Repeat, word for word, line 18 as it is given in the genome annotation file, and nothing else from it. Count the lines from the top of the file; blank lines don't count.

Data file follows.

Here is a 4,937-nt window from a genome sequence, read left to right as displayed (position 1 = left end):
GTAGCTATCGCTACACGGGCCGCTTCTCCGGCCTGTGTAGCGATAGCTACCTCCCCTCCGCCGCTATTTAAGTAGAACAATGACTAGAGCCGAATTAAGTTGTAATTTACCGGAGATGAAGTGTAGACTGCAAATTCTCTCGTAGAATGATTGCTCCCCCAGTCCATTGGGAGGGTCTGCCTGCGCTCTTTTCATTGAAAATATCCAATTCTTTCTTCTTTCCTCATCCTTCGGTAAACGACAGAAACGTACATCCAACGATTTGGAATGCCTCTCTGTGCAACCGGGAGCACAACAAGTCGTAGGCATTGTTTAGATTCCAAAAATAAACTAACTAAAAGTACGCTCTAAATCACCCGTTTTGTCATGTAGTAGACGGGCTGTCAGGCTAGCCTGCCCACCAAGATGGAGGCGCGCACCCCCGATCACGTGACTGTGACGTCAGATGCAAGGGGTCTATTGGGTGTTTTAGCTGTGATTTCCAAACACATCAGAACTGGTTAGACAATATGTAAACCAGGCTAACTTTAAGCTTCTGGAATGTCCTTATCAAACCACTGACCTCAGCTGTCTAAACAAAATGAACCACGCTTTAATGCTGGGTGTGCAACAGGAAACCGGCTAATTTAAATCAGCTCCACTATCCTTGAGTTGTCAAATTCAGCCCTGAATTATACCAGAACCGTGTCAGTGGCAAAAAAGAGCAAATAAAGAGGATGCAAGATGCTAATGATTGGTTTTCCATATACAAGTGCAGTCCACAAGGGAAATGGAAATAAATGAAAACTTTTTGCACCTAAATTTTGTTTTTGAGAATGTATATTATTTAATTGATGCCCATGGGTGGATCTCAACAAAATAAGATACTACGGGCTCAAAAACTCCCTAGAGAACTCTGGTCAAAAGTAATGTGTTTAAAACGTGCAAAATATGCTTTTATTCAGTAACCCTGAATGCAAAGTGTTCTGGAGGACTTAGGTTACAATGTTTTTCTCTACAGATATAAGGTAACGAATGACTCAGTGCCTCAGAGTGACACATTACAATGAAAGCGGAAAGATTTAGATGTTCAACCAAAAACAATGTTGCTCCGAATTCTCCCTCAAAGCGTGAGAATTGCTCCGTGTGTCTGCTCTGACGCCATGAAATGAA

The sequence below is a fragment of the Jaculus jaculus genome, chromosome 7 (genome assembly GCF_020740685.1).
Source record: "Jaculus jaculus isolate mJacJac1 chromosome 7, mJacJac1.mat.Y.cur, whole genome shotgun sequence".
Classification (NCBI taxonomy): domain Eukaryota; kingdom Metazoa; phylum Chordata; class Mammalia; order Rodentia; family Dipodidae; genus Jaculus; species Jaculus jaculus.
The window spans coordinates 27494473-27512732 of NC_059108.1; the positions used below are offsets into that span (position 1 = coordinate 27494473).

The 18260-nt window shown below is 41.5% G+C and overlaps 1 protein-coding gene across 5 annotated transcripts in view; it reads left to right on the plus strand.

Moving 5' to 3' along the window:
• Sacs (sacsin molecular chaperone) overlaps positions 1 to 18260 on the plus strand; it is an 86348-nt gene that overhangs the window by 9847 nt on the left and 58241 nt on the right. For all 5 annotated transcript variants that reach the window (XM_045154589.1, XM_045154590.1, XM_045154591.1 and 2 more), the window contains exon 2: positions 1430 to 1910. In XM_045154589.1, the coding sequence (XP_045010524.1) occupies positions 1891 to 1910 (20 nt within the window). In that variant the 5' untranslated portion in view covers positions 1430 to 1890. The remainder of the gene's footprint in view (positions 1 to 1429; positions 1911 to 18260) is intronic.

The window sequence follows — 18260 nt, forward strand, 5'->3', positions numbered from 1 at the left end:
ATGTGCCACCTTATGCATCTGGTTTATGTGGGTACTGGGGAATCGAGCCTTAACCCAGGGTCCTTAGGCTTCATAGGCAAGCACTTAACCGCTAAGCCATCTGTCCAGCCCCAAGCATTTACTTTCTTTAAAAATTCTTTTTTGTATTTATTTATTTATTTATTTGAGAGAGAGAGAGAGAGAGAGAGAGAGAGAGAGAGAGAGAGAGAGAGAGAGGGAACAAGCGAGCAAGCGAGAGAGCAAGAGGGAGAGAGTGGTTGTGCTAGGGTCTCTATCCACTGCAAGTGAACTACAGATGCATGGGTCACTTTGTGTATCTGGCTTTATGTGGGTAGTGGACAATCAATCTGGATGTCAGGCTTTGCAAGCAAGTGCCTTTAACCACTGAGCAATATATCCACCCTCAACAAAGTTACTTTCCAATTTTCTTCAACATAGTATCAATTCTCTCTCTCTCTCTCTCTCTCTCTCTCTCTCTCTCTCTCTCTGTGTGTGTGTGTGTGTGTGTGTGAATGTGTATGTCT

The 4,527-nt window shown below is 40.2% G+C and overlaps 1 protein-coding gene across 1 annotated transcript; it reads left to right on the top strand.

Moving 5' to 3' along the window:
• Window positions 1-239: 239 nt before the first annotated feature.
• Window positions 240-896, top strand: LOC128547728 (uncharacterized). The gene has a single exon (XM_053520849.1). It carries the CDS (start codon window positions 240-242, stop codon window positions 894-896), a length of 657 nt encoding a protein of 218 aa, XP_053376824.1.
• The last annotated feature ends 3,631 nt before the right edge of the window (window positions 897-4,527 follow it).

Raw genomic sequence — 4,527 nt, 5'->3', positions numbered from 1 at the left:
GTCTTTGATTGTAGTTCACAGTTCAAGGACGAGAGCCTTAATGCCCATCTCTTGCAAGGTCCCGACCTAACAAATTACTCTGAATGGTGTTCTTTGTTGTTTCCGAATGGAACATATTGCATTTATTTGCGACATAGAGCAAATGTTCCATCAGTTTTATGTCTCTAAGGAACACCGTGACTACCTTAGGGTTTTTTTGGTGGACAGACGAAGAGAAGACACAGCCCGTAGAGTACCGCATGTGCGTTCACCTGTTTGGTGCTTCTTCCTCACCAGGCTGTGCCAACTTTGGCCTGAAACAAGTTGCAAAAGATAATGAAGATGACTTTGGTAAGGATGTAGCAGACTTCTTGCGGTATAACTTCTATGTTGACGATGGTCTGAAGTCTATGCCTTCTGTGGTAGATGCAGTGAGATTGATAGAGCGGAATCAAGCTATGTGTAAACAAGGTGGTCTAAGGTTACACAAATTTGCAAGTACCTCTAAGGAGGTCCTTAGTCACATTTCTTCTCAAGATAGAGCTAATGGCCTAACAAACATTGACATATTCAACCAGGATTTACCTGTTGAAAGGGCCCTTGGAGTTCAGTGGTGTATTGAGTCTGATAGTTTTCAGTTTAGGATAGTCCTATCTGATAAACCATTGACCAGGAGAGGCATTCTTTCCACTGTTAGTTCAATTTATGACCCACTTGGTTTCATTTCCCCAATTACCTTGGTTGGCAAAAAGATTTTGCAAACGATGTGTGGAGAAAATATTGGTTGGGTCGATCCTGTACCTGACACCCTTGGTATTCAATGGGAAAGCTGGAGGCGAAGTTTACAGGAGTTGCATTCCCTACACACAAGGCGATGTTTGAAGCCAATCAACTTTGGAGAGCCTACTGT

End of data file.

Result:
GTCTTTGATTGTAGTTCACAGTTCAAGGACGAGAGCCTTAATGCCCATCTCTTGCAAGGTCCCGACCTAACAAATTACTCTGAATGGTGTTCTTTGTTGTTTCCGAATGGAACATATTGCATTTATTTGCGACATAGAGCAAATGTTCCATCAGTTTTATGTCTCTAAGGAACACCGTGACTACCTTAGGGTTTTTTTGGTGGACAGACGAAGAGAAGACACAGCCCGTAGAGTACCGCATGTGCGTTCACCTGTTTGGTGCTTCTTCCTCACCAGGCTGTGCCAACTTTGGCCTGAAACAAGTTGCAAAAGATAATGAAGATGACTTTGGTAAGGATGTAGCAGACTTCTTGCGGTATAACTTCTATGTTGACGATGGTCTGAAGTCTATGCCTTCTGTGGTAGATGCAGTGAGATTGATAGAGCGGAATCAAGCTATGTGTAAACAAGGTGGTCTAAGGTTACACAAATTTGCAAGTACCTCTAAGGAGGTCCTTAGTCACATTTCTTCTCAAGATAGAGCTAATGGCCTAACAAACATTGACATATTCAACCAGGATTTACCTGTTGAAAGGGCCCTTGGAGTTCAGTGGTGTATTGAGTCTGATAGTTTTCAGTTTAGGATAGTCCTATCTGATAAACCATTGACCAGGAGAGGCATTCTTTCCACTGTTAGTTCAATTTATGACCCACTTGGTTTCATTTCCCCAATTACCTTGGTTGGCAAAAAGATTTTGCAAACGATGTGTGGAGAAAATATTGGTTGGGTCGATCCTGTACCTGACACCCTTGGTATTCAATGGGAAAGCTGGAGGCGAAGTTTACAGGAGTTGCATTCCCTACACACAAGGCGATGTTTGAAGCCAATCAACTTTGGAGAGCCTACTGT